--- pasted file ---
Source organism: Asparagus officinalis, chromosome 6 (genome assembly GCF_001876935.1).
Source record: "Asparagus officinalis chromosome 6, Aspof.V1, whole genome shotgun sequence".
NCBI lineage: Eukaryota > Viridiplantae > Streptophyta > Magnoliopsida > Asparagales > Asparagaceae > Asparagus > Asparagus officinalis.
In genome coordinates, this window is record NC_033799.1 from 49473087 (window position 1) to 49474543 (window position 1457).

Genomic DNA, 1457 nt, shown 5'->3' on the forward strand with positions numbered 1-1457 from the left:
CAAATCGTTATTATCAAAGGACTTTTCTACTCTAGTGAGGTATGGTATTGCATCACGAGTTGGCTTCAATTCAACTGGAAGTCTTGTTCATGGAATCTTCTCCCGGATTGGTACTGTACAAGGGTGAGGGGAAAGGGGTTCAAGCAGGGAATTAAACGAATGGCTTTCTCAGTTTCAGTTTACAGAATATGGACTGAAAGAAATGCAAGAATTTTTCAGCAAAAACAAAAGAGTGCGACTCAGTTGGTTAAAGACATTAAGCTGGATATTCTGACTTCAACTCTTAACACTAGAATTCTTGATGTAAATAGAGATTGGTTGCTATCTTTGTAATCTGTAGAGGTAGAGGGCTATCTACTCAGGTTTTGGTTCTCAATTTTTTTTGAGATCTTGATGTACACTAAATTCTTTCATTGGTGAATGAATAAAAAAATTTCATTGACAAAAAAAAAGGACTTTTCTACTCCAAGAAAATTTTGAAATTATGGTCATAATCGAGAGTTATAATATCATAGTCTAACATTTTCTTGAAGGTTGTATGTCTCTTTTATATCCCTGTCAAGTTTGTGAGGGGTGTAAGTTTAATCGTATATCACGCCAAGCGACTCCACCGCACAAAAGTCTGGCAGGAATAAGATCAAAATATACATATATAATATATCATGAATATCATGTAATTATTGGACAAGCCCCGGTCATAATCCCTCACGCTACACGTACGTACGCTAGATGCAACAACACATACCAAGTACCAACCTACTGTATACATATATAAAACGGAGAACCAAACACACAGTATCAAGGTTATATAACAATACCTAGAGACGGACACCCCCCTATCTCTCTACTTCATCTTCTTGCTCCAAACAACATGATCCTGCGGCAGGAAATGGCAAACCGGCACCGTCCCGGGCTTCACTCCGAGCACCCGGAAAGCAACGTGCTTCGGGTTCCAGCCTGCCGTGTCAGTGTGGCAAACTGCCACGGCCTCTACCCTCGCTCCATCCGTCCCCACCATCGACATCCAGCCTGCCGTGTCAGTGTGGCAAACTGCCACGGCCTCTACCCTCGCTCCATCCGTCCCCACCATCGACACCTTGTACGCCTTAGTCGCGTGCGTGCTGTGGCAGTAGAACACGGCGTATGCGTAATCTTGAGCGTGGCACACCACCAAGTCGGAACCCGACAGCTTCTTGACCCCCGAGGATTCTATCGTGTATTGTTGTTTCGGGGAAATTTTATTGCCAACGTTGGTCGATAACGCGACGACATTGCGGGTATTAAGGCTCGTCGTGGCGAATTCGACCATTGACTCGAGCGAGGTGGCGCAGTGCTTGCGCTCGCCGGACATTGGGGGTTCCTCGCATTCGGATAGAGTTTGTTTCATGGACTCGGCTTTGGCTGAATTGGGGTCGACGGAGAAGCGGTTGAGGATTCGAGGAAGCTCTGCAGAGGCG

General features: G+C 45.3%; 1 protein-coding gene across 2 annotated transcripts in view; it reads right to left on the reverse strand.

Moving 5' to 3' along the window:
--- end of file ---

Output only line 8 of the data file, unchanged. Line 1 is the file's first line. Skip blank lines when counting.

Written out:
Moving 5' to 3' along the window: